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    Sheila, what a co-incidence!...It just recently also occurred to me, this possible connection to endotoxin...because I'm reading here about endotoxin and prostate problems and I have been a little concerned of late about my prostate again. When I was dealing w CLL...I also had prostate issues...they are gone now and I didn't know wether it was the ART. or the Nettle I started taking...and I'm considering taking it again for a short while...want to do some tests first...I believe some sort of maintenance protocol would be helpful. Anyway this is all very interesting and I think there is something to it. At the time of taking ART. I knew nothing of endotoxin but had stumbled across Dr. PEAT in my research and am so happy I did. I will give this some thought...my post stroke brainfog slows all thought process down...but when I'm on to something I don't give up...my intuition and common sense have not let me down yet. I think Artemisinin is an incredible find...for many diseases.
     
  18. Sheila

    Sheila Member

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    Dear Mr Bzmazu
    Thank you for your prompt reply...yes it does sound possible doesn't it? So it might be interesting then if you return to the ART to see if that improves your prostate. I have never seen nettle root be quite so convincing in BPH but I am happy to be wrong.
    Indeed, I do not wish to interfere, so fwiw, I have found that low dose charcoal seems to improve some brain fog in some and, where it does, it is my suspicion, this may be due to brain fog generated by endotoxin. I can't prove this, but that is my current feeling. For some grated carrot also performs this bonus and it would make sense. Higher doses might be needed in some, but bowel frequency should be maintained somehow!
    My last wondering for today is whether those who stimulate metabolism can fall foul of low blood sugar accidentally and that of course increases endotoxin's potential effects. So that is maybe a pitfall to be wary of. High dose charcoal, ditto grated carrot can induce hypoglycaemia if people aren't careful or at least that has been what I have seen/experienced.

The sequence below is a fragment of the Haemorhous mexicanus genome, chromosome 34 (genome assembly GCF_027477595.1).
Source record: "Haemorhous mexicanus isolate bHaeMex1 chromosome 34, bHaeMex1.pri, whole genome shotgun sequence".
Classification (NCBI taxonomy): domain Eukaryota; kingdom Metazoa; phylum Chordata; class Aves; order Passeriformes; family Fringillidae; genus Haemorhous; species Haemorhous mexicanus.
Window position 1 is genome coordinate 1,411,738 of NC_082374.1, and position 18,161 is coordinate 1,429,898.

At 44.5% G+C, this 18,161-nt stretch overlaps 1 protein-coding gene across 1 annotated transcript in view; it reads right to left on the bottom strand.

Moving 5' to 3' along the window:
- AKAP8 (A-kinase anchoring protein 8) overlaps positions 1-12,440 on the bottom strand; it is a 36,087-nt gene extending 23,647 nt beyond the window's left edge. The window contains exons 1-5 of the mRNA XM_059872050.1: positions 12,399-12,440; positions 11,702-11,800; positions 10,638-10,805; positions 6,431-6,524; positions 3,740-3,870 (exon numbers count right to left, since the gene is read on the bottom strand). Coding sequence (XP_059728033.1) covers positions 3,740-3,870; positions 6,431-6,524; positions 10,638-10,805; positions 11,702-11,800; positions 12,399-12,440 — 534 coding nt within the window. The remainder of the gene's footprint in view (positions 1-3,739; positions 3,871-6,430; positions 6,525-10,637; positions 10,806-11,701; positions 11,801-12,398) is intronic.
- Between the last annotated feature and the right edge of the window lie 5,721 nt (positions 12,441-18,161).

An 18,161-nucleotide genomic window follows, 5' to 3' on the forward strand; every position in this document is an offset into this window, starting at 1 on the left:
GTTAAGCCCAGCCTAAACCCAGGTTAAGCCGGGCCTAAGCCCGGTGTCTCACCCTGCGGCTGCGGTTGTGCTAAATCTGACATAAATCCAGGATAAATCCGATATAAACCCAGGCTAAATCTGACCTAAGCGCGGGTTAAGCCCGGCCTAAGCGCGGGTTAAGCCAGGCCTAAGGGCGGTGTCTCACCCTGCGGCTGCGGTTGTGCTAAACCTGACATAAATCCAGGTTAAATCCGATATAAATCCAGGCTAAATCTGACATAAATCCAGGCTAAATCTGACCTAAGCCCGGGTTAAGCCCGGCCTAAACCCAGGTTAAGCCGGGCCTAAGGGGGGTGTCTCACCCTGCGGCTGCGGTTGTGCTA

Please do tell me/us how you get on.
    Best to you
    Sheila
     
  19. bzmazu

    bzmazu Member

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    Felt from the beginning it was the nettle that dramatically improved my symptoms...don't remember the timeline on all this...might be on some notes/logs?...could have been both. My PSA was in range for my age (71) and it dropped after my intervention. This week will do some labs, first time in 6 months...prior to hernia operation, brought on by a mistake in my Peat experiment. I had some slight pain in prostate region recently...could have been from hernia and bad leg/walking from stroke...got paranoid...pain now gone.

    Regarding endotoxin...never heard of it until Peat, but am seeing the importance and so I added some precautions to my daily regimen...do eat a carrot 3-4 times week and sporadically do the charcoal. I have the feeling that I have a pretty healthy gut...but who knows?

    You said: "My last wondering for today is whether those who stimulate metabolism can fall foul of low blood sugar accidentally and that of course increases endotoxin's potential effects. So that is maybe a pitfall to be wary of."....could you explain this a little further?...

    Thanks Sheila,
    John
     
  20. Sheila

    Sheila Member

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    Hello John
    Thank you for your reply and confirmation that nettle root was beneficial for you. Good to know.

    Did you find that 'doing carrot' and charcoal improved your brain fog? I have seen marked improvement with both when consistently applied in a range of people, including myself. I think, and who knows as you say, removal or reduction of brain fog with g/carrot and/or charcoal is indicative of endotoxic load. I have also seen reduction in ear ringing in a few where mechanical damage was not causative.

    It has been my experience that use of g/carrot and/or charcoal can reduce blood sugar as the system adapts (begins to work more efficiently?) and if the person doesn't keep their fuel uptake matching their needs closely then the resultant hypoglycaemia and stress response might lower the gut/blood stream barrier enough for the remaining endotoxin or undigested particles (or whatever can cause an inflammatory response) can continue to cause problems. Admittedly one has reduced the endotoxic load from before, but things are still not optimal. Not sure, just a feeling looking for a better explanation!

    Best regards
    Sheila